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J Neurosci. 2013 May 22;33(21):9184-9193. doi: 10.1523/JNEUROSCI.4991-12.2013.

Mapping the binding site of TRPV1 on AKAP79: implications for inflammatory hyperalgesia.

Author information

Department of Pharmacology, University of Cambridge, Cambridge CB2 1PD, United Kingdom.
Institute of Physiology and Pathophysiology, University of Erlangen-Nuremberg, 91052 Erlangen, Germany.
Department of Biochemistry, University of Cambridge, Cambridge CB2 1 GA, United Kingdom.
Contributed equally

Erratum in

  • J Neurosci. 2015 May 27;35(21):8377.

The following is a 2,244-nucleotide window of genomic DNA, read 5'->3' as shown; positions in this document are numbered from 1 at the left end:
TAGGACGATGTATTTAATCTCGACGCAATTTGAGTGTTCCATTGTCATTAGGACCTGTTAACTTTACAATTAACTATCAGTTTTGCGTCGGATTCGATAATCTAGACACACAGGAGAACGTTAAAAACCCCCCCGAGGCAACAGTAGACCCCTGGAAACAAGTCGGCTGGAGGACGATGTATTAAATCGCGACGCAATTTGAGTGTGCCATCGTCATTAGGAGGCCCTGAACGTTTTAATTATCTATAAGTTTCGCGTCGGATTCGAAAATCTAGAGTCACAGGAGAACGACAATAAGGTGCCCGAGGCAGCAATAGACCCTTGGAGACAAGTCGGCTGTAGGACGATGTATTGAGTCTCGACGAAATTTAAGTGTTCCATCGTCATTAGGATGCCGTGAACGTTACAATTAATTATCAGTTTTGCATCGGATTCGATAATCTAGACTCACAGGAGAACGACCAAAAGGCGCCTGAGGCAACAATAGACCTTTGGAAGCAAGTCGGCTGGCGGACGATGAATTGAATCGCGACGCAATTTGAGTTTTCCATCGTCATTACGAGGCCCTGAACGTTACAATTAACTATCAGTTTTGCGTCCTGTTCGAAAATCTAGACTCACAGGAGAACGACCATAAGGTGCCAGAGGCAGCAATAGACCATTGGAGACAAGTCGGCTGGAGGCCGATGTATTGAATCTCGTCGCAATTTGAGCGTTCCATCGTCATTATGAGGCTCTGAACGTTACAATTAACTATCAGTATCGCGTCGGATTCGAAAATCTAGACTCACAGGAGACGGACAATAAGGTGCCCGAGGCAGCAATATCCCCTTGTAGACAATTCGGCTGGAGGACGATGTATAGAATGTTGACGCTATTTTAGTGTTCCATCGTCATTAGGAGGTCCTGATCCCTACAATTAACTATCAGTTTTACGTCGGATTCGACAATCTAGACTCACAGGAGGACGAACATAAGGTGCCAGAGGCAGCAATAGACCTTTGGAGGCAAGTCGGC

Inflammation causes hyperalgesia, an enhanced sensitivity to noxious stimuli. Transient receptor potential vanilloid 1 (TRPV1), a thermo-TRP ion channel activated by painful levels of heat, is an important contributor because hyperalgesia is reduced when TRPV1 is either genetically deleted or pharmacologically blocked. Inflammatory mediators such as prostaglandin-E2 or bradykinin cause hyperalgesia by activating cellular kinases that phosphorylate TRPV1, a process that has recently been shown to rely on a scaffolding protein, AKAP79, to target the kinases to TRPV1. Here we use Förster resonance energy transfer, immunoprecipitation, and TRPV1 membrane trafficking experiments to identify a key region on AKAP79, between amino acids 326-336, which is responsible for its interaction with TRPV1. A peptide identical to this domain inhibited sensitization of TRPV1 in vitro, and when covalently linked to a TAT peptide to promote uptake across the cell membrane the peptide inhibited in vivo inflammatory hyperalgesia in mice. Critically, it did so without affecting pain thresholds in the absence of inflammation. These results suggest that antagonizing the TRPV1-AKAP79 interaction will be a useful strategy for inhibiting inflammatory hyperalgesia.

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